Create a Team Environment in An Individual Commission-Based World

By Robert Ebers | February 24, 2008

A brokerage firm and its brokers all benefit when everyone plays for the same team


Commissions have a long history as the incentive of choice for insurance brokerage firms. They create a clear link between revenue and compensation. They also provide an equation that agents, on their first day, can do in their heads.

While commissions have a tangible and direct link to increased sales, their connection to profitability is not always as strong. Commissions inevitably shift an agent’s focus to quick, hard sales techniques, and away from business development as a whole.

Long-term success, however, depends on retaining clients. To do that, agents need to pay enough attention to each client so that they really understand the client’s needs and can, in turn, help their clients understand their unique risks. This requires effort and experience, but taking a team rather than individual approach to this goal can dramatically reduce the learning curve for specialty clients.

A good brokerage, like any company, will have a diverse staff. Some will remember calculating premiums on a slide rule, others will understand how to use Web sites like Linked-In to track down new sales leads. Both types add depth and value to the firm, but if everyone huddles off into their own offices, no one will benefit from the collective knowledge of the group.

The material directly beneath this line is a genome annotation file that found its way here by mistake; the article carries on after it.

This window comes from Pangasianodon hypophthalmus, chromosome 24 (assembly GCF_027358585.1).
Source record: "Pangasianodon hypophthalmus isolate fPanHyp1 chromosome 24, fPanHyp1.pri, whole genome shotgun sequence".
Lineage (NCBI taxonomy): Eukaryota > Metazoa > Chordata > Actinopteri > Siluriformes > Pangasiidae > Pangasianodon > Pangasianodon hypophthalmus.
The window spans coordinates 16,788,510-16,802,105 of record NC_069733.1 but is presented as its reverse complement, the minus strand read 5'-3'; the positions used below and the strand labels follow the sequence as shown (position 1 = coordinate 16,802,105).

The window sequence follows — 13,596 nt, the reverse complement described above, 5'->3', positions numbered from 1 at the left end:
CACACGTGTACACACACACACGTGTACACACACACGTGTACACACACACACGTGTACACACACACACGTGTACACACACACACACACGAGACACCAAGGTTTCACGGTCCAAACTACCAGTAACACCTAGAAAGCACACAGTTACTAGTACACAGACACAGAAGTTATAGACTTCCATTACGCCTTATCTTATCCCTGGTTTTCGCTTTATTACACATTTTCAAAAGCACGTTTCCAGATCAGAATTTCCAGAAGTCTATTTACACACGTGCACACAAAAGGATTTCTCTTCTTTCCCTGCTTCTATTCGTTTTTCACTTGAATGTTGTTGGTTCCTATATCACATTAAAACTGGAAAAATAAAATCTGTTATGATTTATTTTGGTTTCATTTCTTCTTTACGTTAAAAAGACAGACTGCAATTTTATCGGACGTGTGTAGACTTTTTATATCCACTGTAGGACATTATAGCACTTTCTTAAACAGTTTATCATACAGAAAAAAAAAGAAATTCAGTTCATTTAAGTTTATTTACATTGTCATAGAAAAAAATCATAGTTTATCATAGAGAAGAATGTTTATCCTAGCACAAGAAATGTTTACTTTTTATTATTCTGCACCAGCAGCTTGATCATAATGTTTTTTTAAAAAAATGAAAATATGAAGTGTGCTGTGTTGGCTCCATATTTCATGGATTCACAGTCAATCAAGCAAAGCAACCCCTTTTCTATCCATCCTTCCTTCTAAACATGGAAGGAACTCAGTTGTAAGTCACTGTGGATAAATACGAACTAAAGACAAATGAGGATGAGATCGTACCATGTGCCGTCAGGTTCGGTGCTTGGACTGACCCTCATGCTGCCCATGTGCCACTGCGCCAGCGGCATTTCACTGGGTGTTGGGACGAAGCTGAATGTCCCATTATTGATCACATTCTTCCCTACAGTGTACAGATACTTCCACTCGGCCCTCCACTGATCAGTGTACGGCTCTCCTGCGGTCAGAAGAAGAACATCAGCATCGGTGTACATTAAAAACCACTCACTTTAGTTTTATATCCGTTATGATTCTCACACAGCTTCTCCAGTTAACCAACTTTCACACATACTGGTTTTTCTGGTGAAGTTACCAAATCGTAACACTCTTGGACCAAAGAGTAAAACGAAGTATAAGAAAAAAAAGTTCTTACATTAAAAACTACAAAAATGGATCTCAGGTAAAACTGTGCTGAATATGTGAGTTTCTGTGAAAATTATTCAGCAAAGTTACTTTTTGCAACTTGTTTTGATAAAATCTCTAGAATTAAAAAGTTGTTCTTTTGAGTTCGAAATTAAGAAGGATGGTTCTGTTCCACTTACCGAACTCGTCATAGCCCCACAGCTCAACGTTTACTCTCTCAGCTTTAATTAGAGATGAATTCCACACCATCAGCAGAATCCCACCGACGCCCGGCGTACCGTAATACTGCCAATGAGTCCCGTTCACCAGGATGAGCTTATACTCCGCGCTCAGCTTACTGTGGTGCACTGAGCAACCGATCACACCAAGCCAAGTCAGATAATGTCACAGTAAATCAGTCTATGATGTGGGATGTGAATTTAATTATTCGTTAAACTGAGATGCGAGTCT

Creating a staff that has the initiative to help others even when there isn’t an immediate payoff results in better service, attracts repeat customers and buoys profitability.

As a manager, hiring people who nurture a team atmosphere is the first step. When interviewing, look for agents who work well within a team environment. Asking for examples of when they helped a co-worker without expecting compensation can be telling of their character, both as a colleague and as a company representative.

What if your existing team lacks this mindset? Hope is not lost. Shifting employee attitudes, however, is not a short-term process. Just as commissions didn’t create this environment overnight, it will take more than a few days to forge a strong team focused on helping everyone, and the business as a whole, to succeed.

Meeting of the Minds

If you don’t have weekly meetings, start them; if they already exist, look to change their focus. Weekly meetings should be a place where real business and learning gets done, not a venue for office announcements. Make time for agents to discuss the issues they’re facing with clients. By bringing up problems in a staff-meeting environment, the team’s collective knowledge can be used to solve problems quickly and teach others to avoid them.

Create Ownership

The best employees are ones with an owner mindset. Commissions do give employees ownership of their work, but it is a shortsighted ownership, independent of the group. Creating an ownership mindset demands more than simply changing company policies. Changing the way management interacts with employees is just as important.

Employees often feel treated like cattle — especially when a company is undergoing rapid change. Asking staff for their input on non-confidential matters before changes occur or at least giving them a heads-up can help give people a sense of control. Staff should also be constantly polled for what tools they need to do their jobs better or other changes that could make the company run more productively.

Everyone is Special